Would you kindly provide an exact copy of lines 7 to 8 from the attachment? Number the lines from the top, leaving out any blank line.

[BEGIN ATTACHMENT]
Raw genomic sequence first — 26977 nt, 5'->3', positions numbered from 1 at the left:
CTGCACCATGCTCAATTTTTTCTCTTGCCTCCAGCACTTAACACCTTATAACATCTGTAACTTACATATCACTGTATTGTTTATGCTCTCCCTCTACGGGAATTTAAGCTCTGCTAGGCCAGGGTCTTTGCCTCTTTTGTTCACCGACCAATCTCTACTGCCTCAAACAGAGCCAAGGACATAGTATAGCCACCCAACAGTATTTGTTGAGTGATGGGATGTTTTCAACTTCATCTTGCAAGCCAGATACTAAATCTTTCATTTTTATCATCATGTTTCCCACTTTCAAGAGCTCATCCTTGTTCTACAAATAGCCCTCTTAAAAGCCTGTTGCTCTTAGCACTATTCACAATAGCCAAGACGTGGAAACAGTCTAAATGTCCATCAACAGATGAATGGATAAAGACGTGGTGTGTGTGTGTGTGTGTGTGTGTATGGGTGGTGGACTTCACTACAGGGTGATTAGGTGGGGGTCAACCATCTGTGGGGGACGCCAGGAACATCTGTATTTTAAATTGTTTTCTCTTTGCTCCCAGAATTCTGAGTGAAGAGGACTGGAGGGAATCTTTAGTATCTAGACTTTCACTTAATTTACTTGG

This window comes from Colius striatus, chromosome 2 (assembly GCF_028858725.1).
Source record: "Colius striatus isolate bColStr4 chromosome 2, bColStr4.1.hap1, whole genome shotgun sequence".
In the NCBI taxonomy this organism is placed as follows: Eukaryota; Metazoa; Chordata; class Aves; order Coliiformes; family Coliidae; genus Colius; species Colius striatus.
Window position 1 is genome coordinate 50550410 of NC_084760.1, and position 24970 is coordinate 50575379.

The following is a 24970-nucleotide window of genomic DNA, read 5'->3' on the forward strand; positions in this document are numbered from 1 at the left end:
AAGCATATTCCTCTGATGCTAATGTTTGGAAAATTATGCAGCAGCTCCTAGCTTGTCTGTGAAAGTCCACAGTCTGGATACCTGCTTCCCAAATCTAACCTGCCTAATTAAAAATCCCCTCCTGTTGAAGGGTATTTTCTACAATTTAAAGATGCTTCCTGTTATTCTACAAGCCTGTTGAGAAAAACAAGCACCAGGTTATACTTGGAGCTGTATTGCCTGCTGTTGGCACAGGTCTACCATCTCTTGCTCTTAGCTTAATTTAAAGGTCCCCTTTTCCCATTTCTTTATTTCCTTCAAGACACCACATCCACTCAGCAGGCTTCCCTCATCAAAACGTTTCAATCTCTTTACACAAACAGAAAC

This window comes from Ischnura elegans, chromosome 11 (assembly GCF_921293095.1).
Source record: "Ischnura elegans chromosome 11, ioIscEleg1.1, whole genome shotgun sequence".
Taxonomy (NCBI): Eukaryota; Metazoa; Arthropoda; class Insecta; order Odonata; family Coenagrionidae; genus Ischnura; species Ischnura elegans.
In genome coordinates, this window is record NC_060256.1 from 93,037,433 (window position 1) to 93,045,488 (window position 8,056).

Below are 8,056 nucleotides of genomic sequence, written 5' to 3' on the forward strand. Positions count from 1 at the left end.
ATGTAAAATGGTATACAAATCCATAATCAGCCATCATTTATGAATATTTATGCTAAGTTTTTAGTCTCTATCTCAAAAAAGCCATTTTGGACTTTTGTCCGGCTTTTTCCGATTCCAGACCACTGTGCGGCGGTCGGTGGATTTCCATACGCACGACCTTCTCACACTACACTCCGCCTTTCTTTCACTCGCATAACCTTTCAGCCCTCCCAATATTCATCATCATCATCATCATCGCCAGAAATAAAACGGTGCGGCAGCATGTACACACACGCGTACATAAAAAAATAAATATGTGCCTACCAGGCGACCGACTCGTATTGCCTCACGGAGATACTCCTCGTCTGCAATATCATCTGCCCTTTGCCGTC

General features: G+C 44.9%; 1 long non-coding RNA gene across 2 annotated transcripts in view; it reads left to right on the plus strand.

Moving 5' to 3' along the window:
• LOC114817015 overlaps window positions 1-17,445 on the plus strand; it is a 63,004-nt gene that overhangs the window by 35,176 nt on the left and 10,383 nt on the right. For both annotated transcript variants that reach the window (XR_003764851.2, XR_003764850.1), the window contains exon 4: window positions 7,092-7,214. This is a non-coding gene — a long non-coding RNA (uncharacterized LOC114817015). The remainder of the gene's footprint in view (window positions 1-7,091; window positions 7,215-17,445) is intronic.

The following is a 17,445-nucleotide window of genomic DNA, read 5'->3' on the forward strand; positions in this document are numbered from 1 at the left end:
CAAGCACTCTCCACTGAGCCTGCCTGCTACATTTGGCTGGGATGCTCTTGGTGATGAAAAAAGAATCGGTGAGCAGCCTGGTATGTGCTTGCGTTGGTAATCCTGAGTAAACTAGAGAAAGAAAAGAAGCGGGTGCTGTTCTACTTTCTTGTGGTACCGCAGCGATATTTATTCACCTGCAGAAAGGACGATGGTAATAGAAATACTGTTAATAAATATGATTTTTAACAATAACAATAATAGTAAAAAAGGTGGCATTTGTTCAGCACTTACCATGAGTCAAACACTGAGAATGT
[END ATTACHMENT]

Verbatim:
The following is a 24970-nucleotide window of genomic DNA, read 5'->3' on the forward strand; positions in this document are numbered from 1 at the left end:
AAGCATATTCCTCTGATGCTAATGTTTGGAAAATTATGCAGCAGCTCCTAGCTTGTCTGTGAAAGTCCACAGTCTGGATACCTGCTTCCCAAATCTAACCTGCCTAATTAAAAATCCCCTCCTGTTGAAGGGTATTTTCTACAATTTAAAGATGCTTCCTGTTATTCTACAAGCCTGTTGAGAAAAACAAGCACCAGGTTATACTTGGAGCTGTATTGCCTGCTGTTGGCACAGGTCTACCATCTCTTGCTCTTAGCTTAATTTAAAGGTCCCCTTTTCCCATTTCTTTATTTCCTTCAAGACACCACATCCACTCAGCAGGCTTCCCTCATCAAAACGTTTCAATCTCTTTACACAAACAGAAAC